Commands tagged password (49)

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List the size (in human readable form) of all sub folders from the current location

Create a file of a given size in linux

Write comments to your history.
A null operation with the name 'comment', allowing comments to be written to HISTFILE. Prepending '#' to a command will *not* write the command to the history file, although it will be available for the current session, thus '#' is not useful for keeping track of comments past the current session.

Join lines
It's works only when you replace '\n' to ONE character.

Delete all empty lines from a file with vim
If you need to delete lines that may contain space characters (such as tabs or spaces) as well as empty ones, try: $:v/\S/d Just an alternative.

Automagically update grub.conf labels after installing a new kernel
I like to label my grub boot options with the correct kernel version/build. After building and installing a new kernel with "make install" I had to edit my grub.conf by hand. To avoid this, I've decided to write this little command line to: 1. read the version/build part of the filename to which the kernel symlinks point 2. replace the first label lines of grub.conf grub.conf label lines must be in this format: Latest [{name}-{version/build}] Old [{name}-{version/build}] only the {version/build} part is substituted. For instance: title Latest [GNU/Linux-2.6.31-gentoo-r10.201003] would turn to title Latest [GNU/Linux-2.6.32-gentoo-r7.201004]"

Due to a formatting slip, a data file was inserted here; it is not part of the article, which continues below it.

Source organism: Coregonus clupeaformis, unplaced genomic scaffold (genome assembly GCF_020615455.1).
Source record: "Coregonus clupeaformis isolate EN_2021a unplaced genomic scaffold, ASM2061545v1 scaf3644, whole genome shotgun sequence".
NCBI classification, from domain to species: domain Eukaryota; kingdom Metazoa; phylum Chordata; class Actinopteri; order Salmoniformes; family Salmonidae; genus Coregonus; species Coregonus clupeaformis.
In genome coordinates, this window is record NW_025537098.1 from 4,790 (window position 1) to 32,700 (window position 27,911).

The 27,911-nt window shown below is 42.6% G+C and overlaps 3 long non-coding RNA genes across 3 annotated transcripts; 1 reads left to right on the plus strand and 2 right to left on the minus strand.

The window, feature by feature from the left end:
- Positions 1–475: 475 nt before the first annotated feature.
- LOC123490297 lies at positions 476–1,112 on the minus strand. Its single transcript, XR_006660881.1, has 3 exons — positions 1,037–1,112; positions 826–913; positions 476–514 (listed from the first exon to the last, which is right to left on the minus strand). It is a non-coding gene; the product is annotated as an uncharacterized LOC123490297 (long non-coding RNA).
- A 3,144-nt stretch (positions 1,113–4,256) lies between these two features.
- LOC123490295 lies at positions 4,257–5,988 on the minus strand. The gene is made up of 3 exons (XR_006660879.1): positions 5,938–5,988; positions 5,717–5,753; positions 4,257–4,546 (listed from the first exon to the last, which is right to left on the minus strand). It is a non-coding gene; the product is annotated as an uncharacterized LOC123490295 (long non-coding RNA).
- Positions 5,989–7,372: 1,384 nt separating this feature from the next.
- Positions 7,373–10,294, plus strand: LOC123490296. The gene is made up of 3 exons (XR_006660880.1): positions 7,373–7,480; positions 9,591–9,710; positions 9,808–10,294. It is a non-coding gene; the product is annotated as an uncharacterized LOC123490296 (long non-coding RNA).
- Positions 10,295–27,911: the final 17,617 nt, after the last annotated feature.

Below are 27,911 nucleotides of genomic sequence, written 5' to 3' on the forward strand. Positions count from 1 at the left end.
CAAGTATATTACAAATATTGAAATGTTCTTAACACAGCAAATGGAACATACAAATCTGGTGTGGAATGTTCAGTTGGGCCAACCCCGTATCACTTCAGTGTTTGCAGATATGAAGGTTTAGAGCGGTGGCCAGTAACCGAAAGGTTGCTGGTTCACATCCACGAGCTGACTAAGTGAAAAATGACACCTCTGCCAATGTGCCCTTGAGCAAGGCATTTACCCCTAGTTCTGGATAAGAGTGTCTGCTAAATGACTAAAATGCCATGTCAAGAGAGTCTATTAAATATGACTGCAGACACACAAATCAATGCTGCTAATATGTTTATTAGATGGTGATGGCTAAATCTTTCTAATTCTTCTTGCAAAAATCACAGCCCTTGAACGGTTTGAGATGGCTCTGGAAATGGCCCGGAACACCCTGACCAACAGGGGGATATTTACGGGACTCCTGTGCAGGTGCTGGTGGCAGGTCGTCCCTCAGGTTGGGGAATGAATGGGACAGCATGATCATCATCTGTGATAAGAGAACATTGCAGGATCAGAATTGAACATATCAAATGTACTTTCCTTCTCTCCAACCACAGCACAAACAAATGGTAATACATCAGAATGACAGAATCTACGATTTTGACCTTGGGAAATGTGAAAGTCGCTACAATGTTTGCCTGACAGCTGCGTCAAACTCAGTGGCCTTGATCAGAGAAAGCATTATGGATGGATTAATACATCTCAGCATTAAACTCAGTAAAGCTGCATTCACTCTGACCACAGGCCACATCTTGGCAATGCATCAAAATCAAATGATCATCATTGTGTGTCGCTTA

Create a large test file (taking no space).

back ssh from firewalled hosts
host B (you) redirects a modem port (62220) to his local ssh. host A is a remote machine (the ones that issues the ssh cmd). once connected port 5497 is in listening mode on host B. host B just do a ssh 127.0.0.1 -p 5497 -l user and reaches the remote host'ssh. This can be used also for vnc and so on.

drill holes on image

Create directory named after current date
Not a discovery but a useful one nontheless. In the above example date format is 'yyyymmdd'. For other possible formats see 'man date'. This command can be also very convenient when aliased to some meaningful name: $ alias mkdd='mkdir $(date +%Y%m%d)'


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